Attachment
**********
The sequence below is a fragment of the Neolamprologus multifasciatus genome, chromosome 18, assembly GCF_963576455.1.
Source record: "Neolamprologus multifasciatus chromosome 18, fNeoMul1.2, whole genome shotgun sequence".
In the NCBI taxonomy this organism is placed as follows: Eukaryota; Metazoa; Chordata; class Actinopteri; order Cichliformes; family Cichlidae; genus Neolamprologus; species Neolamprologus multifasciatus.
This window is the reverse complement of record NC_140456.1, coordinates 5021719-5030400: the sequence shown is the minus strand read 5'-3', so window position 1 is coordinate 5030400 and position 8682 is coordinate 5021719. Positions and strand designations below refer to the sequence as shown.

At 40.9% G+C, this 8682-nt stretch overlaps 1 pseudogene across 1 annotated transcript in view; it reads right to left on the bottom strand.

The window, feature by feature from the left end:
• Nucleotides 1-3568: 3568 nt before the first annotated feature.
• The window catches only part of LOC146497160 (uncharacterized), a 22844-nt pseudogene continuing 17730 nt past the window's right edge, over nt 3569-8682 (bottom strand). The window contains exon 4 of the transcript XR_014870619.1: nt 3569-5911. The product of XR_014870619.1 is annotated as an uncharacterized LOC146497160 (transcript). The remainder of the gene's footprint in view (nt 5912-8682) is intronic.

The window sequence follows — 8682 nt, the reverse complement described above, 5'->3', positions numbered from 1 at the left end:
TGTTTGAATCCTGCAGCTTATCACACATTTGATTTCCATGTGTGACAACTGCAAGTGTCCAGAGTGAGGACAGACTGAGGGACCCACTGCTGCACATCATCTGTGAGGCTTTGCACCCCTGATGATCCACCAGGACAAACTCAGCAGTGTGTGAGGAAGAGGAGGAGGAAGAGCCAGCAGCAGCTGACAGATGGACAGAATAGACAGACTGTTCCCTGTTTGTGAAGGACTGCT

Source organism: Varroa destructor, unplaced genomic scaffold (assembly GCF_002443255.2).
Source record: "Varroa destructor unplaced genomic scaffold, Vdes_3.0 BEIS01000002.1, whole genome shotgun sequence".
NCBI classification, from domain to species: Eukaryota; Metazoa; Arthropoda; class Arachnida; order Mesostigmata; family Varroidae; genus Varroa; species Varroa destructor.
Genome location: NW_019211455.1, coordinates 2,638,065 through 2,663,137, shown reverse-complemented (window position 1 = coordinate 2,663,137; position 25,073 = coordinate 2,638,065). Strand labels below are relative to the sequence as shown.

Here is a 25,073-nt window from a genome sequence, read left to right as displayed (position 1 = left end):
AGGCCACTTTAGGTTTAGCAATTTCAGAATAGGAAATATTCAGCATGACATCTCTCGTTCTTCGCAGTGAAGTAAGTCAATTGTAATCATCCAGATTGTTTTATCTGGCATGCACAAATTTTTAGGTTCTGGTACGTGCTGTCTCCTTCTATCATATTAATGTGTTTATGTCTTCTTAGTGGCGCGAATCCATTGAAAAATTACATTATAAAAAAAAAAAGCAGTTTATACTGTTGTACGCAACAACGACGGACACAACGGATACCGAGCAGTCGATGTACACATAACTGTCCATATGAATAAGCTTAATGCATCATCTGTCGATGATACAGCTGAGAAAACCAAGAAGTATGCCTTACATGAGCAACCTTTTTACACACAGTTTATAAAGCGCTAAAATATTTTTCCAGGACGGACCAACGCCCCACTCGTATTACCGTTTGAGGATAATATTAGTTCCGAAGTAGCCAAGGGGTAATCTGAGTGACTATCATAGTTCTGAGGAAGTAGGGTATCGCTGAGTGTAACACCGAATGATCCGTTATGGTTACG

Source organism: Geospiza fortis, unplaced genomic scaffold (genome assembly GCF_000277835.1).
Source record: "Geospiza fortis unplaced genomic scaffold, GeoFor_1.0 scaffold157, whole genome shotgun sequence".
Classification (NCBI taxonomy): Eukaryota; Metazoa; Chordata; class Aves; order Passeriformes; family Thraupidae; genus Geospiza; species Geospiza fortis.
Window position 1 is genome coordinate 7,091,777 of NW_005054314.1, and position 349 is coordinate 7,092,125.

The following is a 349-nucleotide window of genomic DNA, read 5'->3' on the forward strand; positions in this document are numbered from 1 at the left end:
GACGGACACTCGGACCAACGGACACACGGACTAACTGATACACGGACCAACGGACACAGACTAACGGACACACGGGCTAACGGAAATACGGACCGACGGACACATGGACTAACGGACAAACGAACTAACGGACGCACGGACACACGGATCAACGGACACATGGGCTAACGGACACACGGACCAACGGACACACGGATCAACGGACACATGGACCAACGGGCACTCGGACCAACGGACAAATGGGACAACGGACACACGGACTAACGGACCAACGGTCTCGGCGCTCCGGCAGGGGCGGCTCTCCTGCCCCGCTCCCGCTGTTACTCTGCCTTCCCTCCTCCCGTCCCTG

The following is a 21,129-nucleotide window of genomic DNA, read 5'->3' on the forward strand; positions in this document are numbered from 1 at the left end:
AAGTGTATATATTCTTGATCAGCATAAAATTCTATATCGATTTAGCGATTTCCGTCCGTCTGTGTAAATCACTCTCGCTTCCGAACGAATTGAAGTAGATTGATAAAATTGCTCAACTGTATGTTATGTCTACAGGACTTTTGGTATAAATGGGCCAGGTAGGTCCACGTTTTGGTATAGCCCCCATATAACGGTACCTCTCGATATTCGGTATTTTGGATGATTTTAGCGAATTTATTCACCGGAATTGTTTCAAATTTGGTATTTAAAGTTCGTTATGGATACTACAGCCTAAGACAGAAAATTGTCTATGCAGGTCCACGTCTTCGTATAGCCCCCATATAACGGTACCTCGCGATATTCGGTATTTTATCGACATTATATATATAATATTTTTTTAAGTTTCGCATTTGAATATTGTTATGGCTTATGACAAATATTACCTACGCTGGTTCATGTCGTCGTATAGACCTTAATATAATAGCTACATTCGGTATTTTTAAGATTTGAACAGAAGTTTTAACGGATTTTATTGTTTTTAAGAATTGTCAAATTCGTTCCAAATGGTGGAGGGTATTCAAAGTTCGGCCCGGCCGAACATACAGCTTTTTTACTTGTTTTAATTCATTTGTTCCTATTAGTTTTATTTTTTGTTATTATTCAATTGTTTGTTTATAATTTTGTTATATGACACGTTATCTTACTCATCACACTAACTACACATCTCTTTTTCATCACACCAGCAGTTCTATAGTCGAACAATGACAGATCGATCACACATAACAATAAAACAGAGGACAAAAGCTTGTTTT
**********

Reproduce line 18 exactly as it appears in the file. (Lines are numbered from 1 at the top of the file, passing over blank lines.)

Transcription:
Source record: "Geospiza fortis unplaced genomic scaffold, GeoFor_1.0 scaffold157, whole genome shotgun sequence".